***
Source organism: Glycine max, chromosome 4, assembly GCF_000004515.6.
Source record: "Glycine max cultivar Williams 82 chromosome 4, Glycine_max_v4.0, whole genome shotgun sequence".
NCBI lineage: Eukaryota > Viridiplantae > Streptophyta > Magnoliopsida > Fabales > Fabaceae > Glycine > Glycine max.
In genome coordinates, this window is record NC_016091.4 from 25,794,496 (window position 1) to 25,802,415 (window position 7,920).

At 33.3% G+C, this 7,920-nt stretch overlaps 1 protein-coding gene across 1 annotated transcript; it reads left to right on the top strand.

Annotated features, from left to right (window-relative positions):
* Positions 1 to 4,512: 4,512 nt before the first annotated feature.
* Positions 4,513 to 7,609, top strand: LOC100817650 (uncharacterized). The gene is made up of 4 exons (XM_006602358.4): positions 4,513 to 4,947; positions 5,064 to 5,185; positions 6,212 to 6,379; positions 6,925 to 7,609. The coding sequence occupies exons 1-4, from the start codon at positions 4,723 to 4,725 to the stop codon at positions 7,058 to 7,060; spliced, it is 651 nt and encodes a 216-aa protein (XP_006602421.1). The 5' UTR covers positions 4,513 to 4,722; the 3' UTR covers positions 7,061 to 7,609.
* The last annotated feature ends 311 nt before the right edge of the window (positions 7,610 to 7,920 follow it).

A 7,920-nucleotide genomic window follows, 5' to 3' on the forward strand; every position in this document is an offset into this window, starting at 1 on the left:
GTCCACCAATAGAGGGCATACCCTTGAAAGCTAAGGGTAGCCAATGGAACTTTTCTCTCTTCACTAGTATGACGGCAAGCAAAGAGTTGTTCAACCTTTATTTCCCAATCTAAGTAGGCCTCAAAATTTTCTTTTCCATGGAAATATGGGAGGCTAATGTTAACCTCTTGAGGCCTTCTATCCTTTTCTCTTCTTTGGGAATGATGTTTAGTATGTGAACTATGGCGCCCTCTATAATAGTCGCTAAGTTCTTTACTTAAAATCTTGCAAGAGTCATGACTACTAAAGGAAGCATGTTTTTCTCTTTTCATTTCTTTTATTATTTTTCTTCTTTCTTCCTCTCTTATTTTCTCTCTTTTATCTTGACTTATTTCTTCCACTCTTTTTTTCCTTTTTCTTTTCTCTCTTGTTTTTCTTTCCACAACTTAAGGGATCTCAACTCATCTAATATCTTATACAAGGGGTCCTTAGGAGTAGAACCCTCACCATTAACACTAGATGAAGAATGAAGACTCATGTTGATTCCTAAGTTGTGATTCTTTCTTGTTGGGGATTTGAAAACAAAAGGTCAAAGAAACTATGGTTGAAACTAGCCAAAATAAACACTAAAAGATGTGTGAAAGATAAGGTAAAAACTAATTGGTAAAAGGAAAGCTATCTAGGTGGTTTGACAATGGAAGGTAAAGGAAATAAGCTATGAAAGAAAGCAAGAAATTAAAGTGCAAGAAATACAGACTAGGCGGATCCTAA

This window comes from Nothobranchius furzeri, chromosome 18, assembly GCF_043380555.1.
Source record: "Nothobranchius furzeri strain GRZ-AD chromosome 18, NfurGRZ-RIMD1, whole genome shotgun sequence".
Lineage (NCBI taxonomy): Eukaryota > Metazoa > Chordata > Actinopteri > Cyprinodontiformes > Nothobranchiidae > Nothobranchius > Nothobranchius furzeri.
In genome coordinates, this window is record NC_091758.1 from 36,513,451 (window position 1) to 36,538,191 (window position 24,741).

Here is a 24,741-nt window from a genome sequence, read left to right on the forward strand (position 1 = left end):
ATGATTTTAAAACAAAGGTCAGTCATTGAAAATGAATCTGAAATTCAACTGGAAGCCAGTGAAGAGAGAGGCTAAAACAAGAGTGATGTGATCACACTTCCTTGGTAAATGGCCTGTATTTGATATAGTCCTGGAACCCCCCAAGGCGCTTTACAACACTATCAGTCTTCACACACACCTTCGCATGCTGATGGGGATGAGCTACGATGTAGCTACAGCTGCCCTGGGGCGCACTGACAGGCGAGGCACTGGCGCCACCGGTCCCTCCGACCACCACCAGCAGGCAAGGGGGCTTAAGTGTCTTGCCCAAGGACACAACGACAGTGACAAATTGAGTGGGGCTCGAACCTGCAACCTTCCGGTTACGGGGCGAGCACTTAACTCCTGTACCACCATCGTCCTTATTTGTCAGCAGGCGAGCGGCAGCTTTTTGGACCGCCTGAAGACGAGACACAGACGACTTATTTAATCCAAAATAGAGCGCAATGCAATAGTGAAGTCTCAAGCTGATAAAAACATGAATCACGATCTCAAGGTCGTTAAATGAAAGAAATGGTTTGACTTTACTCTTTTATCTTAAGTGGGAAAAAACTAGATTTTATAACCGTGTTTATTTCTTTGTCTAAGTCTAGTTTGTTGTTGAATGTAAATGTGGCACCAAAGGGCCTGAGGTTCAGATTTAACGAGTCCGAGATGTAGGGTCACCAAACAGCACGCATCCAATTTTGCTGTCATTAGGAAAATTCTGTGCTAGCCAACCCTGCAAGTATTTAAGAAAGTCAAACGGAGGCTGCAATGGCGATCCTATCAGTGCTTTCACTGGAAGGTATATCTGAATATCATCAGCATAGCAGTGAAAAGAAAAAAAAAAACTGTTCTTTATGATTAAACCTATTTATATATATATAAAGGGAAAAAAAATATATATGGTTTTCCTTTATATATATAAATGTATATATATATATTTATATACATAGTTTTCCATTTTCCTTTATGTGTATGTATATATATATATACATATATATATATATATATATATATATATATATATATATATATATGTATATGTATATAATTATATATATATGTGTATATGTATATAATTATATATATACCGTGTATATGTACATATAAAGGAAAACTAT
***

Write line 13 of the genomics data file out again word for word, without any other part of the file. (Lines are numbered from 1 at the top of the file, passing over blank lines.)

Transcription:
Source record: "Nothobranchius furzeri strain GRZ-AD chromosome 18, NfurGRZ-RIMD1, whole genome shotgun sequence".